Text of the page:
Lobbying firms may well have an important role to play. They are not buying people access to Parliament. They can be useful in helping a person or company marshall its case, understand the policy context, explain how decisions are made and laws enacted to busy people who may not have made a study of it themselves. Good lobbyists want you to comply with the law on influencing government, not break it, just as good accountants and lawyers offer specialist advice to individuals which keeps them compliant. Good lobbyists know the topic, tell you what ay or may not be achievable, and help the individual or company explain its issue to government.

As with all walks of life, there will be on occasions bad lobbyists who break existing conventions and laws, and who doubtless will break any new law as well if they think they can get away with it to advantage. Democratic politics cannot survive without lots of good and well informed lobbying. Another way of describing that is “democratic debate”.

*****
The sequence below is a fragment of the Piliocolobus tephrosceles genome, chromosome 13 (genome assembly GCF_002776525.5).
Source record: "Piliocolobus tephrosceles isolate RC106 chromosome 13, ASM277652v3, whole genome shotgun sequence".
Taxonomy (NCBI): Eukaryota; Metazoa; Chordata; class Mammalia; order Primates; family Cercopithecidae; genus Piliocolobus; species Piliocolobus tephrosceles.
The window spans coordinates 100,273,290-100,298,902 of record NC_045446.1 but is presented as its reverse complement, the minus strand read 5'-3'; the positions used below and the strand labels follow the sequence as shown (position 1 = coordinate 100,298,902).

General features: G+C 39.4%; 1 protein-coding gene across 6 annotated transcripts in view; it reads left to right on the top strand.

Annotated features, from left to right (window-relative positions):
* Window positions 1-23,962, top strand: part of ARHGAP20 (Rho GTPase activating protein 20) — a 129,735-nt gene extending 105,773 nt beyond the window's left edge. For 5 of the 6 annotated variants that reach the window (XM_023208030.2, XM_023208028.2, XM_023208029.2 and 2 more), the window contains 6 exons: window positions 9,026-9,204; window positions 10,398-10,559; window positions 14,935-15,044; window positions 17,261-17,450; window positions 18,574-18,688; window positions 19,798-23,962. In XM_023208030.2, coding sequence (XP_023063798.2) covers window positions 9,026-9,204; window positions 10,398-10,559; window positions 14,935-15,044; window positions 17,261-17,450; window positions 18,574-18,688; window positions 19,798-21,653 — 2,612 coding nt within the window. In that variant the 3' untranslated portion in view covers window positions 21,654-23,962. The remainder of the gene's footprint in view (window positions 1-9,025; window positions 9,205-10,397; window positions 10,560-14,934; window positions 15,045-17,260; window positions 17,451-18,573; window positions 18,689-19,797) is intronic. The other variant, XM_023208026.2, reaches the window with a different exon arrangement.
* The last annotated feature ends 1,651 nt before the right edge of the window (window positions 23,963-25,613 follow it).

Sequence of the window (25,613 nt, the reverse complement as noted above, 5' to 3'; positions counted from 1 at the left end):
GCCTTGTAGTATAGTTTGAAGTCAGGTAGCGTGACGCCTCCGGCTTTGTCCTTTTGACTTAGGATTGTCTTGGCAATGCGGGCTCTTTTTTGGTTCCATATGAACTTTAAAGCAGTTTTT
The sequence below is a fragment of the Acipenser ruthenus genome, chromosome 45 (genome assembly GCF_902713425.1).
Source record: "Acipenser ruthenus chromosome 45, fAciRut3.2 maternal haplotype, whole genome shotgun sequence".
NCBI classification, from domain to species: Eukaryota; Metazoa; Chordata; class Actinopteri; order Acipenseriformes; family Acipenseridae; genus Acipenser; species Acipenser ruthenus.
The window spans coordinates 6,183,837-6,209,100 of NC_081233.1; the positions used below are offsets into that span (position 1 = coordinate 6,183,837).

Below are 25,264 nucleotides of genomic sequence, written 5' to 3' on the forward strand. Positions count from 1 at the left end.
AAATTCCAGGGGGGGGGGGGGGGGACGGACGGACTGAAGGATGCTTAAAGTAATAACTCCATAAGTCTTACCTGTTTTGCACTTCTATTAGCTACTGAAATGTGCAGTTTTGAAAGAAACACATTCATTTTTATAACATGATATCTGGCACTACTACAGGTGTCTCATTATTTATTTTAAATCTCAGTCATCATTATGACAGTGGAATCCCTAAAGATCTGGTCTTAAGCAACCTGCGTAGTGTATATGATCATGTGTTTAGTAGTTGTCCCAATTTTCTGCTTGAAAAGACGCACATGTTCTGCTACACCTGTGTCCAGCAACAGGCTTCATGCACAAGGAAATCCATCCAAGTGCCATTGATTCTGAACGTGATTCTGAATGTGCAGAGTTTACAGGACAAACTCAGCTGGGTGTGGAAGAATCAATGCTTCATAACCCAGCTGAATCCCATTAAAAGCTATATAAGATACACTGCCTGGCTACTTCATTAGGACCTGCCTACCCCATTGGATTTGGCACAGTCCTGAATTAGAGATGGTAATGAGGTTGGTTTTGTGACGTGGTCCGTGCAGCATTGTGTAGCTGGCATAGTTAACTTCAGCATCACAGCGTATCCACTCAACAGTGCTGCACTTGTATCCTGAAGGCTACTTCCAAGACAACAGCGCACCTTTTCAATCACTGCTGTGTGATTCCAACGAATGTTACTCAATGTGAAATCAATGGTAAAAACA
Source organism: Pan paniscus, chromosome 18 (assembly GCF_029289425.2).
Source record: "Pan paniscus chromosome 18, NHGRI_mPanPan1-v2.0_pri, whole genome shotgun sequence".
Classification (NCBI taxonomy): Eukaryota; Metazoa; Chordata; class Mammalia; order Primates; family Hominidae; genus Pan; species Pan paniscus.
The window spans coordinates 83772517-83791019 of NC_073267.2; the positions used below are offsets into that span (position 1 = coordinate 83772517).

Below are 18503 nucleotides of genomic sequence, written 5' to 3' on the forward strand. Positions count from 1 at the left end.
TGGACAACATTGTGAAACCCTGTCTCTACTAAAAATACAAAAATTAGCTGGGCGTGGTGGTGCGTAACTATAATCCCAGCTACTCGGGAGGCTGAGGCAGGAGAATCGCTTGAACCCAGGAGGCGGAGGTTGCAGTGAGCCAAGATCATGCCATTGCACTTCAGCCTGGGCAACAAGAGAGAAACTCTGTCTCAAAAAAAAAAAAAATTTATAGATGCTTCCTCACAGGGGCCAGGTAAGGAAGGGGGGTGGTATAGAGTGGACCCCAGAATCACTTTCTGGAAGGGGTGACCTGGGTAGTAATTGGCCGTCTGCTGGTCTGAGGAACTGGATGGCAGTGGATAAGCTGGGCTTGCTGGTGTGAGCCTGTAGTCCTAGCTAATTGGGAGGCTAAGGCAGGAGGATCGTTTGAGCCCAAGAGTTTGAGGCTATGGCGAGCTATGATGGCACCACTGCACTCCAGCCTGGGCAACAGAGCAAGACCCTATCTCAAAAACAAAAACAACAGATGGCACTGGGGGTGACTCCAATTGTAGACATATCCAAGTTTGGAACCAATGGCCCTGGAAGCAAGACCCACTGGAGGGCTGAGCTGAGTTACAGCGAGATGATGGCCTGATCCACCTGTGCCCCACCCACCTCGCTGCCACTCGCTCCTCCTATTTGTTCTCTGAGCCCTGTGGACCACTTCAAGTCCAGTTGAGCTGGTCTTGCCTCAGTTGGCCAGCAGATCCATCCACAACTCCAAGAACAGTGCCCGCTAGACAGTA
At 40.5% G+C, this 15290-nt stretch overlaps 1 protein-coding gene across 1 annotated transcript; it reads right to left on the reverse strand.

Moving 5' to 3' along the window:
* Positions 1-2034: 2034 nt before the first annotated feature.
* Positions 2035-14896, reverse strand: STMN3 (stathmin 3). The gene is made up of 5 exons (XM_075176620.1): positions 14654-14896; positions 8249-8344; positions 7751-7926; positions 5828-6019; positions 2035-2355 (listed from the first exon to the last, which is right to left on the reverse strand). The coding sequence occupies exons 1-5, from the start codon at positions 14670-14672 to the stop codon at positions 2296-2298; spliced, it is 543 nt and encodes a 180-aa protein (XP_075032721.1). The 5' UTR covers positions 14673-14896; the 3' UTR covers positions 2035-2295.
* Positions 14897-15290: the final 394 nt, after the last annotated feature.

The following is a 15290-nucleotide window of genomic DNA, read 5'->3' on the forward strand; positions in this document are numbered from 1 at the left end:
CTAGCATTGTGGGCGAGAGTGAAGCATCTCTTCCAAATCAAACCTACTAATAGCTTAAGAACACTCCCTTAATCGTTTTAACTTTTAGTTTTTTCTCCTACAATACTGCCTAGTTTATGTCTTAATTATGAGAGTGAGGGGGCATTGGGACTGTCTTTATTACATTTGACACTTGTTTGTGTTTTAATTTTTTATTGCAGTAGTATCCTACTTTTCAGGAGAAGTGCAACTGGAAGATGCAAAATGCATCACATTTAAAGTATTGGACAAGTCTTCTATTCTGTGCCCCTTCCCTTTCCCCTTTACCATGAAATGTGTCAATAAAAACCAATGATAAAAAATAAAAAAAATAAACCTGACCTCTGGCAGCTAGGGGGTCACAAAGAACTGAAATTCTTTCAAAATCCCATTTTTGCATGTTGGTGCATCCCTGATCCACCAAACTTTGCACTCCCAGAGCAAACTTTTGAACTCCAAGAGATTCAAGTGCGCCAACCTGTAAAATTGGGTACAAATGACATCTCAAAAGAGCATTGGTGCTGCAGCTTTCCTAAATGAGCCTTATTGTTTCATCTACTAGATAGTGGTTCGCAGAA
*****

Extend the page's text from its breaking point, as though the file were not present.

1. Mike Stallard
    August 28, 2013

    When Chris Huhne broke the Code of the Woosters recently, his career ended. That is the ultimate sanction: he was/ is no longer clubbable.
    But shame is under attack. (Sometimes prominent figures break the code but are allowed back – names one Labour figure ed)
    The Bankers (remember Fred the Shred?) broke the Code too. The papers and media had a field day.

    Shame, not rules, must be the answer. Encourage shame! Encourage disgust!
    Heavens above, the BBC have been doing this now for years. Homophobia, Racism, Climate Denial, Toryism, Elitism… All good leftie scarewords. Disgust is much more effective on fragile egos than rules which, believe me, can easily be overlooked…